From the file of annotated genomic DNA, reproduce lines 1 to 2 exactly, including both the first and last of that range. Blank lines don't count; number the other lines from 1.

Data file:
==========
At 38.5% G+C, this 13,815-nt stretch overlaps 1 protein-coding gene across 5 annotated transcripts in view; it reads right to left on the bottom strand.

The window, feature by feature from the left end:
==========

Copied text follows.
At 38.5% G+C, this 13,815-nt stretch overlaps 1 protein-coding gene across 5 annotated transcripts in view; it reads right to left on the bottom strand.

The window, feature by feature from the left end: